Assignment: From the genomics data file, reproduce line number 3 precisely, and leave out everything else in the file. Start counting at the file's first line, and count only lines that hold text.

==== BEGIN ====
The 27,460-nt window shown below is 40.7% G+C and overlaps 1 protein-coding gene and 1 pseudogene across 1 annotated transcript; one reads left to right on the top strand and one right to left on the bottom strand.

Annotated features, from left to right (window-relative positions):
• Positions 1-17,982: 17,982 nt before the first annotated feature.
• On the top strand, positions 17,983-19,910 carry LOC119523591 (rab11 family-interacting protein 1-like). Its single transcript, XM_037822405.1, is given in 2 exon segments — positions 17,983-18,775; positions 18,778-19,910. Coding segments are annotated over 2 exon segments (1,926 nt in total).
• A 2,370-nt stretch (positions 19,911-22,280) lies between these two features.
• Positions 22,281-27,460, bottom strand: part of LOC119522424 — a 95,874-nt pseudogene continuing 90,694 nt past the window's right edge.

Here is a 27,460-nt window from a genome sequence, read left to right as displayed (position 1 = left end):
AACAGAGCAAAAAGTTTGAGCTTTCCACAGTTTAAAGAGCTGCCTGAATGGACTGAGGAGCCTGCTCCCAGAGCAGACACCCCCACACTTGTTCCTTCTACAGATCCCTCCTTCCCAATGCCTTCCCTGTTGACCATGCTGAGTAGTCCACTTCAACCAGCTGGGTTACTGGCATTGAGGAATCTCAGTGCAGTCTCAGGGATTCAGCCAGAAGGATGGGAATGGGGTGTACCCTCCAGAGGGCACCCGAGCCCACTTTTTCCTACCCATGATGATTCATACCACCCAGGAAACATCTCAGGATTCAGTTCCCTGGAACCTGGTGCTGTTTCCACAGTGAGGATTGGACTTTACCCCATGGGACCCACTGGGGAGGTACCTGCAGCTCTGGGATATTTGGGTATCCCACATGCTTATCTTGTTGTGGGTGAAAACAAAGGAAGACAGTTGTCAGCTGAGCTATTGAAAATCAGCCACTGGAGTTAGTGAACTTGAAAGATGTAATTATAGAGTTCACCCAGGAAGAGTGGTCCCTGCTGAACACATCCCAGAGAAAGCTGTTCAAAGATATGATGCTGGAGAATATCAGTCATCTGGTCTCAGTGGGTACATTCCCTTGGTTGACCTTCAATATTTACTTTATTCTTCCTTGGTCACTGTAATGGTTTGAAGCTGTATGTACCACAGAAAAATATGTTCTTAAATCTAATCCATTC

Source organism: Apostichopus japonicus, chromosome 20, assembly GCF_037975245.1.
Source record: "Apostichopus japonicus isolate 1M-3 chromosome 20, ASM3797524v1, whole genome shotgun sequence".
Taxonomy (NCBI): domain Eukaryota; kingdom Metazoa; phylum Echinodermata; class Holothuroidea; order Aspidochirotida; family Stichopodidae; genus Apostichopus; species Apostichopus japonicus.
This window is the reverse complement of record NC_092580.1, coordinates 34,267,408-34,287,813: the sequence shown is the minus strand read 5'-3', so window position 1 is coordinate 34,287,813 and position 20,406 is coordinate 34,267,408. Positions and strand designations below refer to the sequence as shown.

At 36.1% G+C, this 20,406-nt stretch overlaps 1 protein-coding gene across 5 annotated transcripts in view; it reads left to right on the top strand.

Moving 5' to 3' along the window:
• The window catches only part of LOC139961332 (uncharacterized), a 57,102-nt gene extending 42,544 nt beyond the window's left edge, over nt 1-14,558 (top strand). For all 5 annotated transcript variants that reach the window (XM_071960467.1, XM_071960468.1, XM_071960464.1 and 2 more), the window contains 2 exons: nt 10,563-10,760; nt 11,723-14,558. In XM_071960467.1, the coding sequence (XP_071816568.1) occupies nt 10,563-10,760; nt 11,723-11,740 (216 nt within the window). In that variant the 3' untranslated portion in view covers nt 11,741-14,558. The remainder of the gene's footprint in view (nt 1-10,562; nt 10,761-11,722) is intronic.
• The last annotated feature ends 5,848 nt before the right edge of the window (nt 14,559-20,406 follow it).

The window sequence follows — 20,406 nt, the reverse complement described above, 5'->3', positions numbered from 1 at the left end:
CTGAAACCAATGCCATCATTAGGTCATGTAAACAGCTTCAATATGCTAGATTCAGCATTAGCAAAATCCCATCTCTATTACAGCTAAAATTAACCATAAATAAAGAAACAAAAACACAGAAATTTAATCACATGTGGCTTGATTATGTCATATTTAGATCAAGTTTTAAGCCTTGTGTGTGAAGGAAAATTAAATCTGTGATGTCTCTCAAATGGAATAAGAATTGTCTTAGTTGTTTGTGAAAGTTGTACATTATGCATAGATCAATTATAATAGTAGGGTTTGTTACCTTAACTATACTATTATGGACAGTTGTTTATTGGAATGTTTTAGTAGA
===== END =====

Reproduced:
• Positions 1-17,982: 17,982 nt before the first annotated feature.